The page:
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Treatment of Anxiety in Late Adolescents With Autism (TALAA)

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ClinicalTrials.gov Identifier: NCT02977962
Recruitment Status : Recruiting
First Posted : November 30, 2016
Last Update Posted : March 20, 2019
Sponsor:
Collaborator:
Johns Hopkins All Children's Hospital
Information provided by (Responsible Party):
University of South Florida

Tracking Information
First Submitted Date  ICMJE November 28, 2016
First Posted Date  ICMJE November 30, 2016
Last Update Posted Date March 20, 2019
Study Start Date  ICMJE January 2017
Estimated Primary Completion Date December 2020   (Final data collection date for primary outcome measure)
Current Primary Outcome Measures  ICMJE
 (submitted: November 28, 2016)
Change from Baseline in anxiety severity on the Hamilton Anxiety Scale after 16 weeks of treatment. [ Time Frame: After 16 weeks of treatment ]
This measure is administered by a clinician and assesses anxiety with scores between 0-30. Higher ratings correspond to more severe anxiety symptoms.
Original Primary Outcome Measures  ICMJE Same as current
Change History Complete list of historical versions of study NCT02977962 on ClinicalTrials.gov Archive Site
Current Secondary Outcome Measures  ICMJE
 (submitted: November 28, 2016)
Change from Baseline in anxiety severity on the Clinical Global Impressions Scale after 16 weeks of treatment. [ Time Frame: After 16 weeks of treatment ]
This measure is completed by the clinician and assesses the severity of anxiety on a 7 point scale (0-6; higher scores correspond to worse anxiety).
Original Secondary Outcome Measures  ICMJE Same as current
Current Other Pre-specified Outcome Measures Not Provided
Original Other Pre-specified Outcome Measures Not Provided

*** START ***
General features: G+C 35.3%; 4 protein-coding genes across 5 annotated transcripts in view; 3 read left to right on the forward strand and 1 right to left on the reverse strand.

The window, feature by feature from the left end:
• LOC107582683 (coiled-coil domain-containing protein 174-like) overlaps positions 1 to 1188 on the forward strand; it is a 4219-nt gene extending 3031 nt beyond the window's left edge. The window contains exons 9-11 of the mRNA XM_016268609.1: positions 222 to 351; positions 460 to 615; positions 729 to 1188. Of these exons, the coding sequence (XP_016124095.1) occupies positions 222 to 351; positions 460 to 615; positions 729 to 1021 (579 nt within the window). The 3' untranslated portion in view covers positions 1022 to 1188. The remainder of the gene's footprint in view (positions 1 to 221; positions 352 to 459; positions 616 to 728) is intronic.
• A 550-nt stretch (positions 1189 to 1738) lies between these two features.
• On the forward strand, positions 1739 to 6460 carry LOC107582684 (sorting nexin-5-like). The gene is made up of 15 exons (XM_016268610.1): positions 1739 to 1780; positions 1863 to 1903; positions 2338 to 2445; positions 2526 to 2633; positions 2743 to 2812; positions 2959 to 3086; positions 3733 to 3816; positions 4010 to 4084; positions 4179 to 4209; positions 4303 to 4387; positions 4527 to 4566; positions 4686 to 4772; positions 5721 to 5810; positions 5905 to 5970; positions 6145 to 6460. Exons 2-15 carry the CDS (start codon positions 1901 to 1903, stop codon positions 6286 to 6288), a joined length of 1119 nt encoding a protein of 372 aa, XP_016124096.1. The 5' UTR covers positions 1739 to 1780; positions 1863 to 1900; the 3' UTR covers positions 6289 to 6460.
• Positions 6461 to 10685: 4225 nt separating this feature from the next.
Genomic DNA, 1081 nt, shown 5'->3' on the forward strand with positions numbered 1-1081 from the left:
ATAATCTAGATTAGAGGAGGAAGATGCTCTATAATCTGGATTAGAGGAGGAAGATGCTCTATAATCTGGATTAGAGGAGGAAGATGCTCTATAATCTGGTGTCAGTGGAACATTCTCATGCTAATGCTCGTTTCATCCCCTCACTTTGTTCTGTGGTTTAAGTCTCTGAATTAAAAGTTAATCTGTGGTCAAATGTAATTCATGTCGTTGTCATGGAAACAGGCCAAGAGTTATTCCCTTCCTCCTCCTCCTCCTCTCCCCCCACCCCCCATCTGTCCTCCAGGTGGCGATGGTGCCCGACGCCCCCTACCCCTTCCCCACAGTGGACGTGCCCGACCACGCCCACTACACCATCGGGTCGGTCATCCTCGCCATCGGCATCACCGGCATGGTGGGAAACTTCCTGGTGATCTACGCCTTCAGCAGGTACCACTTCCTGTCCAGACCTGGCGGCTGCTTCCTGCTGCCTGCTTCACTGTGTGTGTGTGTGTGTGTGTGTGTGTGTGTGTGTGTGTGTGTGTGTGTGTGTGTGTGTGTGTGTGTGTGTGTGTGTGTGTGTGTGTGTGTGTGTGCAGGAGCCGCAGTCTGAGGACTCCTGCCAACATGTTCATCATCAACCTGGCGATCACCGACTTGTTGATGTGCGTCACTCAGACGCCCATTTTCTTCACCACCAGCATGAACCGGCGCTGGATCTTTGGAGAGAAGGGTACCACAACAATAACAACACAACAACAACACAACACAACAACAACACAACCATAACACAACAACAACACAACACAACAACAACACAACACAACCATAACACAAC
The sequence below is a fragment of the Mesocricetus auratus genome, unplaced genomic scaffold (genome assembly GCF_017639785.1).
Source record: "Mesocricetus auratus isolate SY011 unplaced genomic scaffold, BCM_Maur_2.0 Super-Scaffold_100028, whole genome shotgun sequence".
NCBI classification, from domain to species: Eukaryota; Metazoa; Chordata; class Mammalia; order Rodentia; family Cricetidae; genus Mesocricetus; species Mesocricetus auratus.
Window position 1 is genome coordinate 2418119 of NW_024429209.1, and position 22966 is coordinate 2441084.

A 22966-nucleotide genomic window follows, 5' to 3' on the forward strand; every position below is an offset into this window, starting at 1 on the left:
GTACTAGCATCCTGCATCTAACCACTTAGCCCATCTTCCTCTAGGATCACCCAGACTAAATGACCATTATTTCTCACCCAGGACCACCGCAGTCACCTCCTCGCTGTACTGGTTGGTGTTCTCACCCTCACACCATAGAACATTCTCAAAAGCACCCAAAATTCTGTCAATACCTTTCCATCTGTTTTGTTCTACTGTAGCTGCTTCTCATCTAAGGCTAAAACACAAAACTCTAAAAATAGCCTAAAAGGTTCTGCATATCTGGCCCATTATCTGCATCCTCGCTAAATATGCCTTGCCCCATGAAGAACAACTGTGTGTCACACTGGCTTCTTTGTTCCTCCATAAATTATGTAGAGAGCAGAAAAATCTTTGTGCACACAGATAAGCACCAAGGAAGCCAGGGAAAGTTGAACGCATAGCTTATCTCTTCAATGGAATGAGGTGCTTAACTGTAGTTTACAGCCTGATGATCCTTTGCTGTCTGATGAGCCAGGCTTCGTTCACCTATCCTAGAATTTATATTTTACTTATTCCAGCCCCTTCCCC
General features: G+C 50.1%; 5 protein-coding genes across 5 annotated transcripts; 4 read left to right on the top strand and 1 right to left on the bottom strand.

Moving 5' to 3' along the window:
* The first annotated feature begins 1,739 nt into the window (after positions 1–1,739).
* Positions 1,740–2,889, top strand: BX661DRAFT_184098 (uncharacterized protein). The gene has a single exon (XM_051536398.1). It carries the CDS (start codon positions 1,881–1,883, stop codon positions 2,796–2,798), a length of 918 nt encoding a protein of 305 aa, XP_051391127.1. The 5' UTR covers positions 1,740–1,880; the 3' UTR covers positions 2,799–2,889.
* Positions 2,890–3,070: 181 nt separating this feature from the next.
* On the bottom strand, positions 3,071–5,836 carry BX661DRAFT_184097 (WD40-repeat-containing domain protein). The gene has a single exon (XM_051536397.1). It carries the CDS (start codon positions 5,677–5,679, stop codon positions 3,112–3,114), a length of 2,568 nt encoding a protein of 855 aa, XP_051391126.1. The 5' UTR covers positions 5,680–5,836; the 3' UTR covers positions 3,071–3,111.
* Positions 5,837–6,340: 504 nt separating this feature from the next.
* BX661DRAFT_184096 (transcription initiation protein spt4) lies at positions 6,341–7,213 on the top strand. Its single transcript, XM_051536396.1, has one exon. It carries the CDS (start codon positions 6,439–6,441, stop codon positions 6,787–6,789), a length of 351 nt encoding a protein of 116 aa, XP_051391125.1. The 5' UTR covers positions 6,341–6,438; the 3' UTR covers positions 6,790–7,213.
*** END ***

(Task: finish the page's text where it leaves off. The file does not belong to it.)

Descriptive Information
Brief Title  ICMJE Treatment of Anxiety in Late Adolescents With Autism
Official Title  ICMJE Treatment of Anxiety in Late Adolescents With Autism
Brief Summary Autism spectrum disorders (ASD) affect approximately 1.1% of late adolescents and young adults, making it one of the most common neurodevelopmental disorders. Comorbid anxiety disorders affect many higher-functioning adolescents and young adults with ASD, causing substantial distress and impairment over and above that caused by an ASD diagnosis alone. While cognitive-behavioral therapy (CBT) is a first-line treatment for anxiety disorders among typically developing late adolescents, and work by the investigative team supports its utility in children with ASD and comorbid anxiety, very few evidence-based treatment approaches exist for late adolescents with ASD and comorbid anxiety. Accordingly, the investigators are proposing to develop a CBT protocol for clinical anxiety that is personalized to the unique clinical characteristics of late adolescents (ages 16-21 years) with ASD namely, the Treatment of Anxiety in Late Adolescents with Autism (TALAA).
Detailed Description Autism spectrum disorders (ASD) affect approximately 1.1% of late adolescents and young adults, making it one of the most common neurodevelopmental disorders. Comorbid anxiety disorders affect many higher-functioning adolescents and young adults with ASD, causing substantial distress and impairment over and above that caused by an ASD diagnosis alone. While cognitive-behavioral therapy (CBT) is a first-line treatment for anxiety disorders among typically developing late adolescents, and work by the investigative team supports its utility in children with ASD and comorbid anxiety, very few evidence-based treatment approaches exist for late adolescents with ASD and comorbid anxiety. Accordingly, the investigators are proposing to develop a CBT protocol for clinical anxiety that is personalized to the unique clinical characteristics of late adolescents (ages 16-21 years) with ASD namely, the Treatment of Anxiety in Late Adolescents with Autism (TALAA). Initial TALAA development efforts will focus on adapting relevant treatment elements from an efficacious CBT program for early adolescents with ASD and comorbid anxiety to the characteristics and clinical needs of the age group. Developmentally appropriate, novel treatment components will be added, including those focusing on fostering successful transitions to adulthood (e.g., work readiness). In response to the NIH Roadmap Initiative, attention will be paid to protocol adaptability with varying clinical presentations. Measures of treatment integrity and competence will be developed. Thereafter, protocol and measure development will be refined through our experiences treating 8 young adults (ages 16-21 years) with ASD and comorbid anxiety disorder(s) as well as through clinician, patient, and expert feedback. The feasibility of implementing TALAA will then be examined in the context of a pilot study incorporating all the features of the planned future efficacy trial comparing TALAA to treatment as usual, but with a limited sample size (N=44).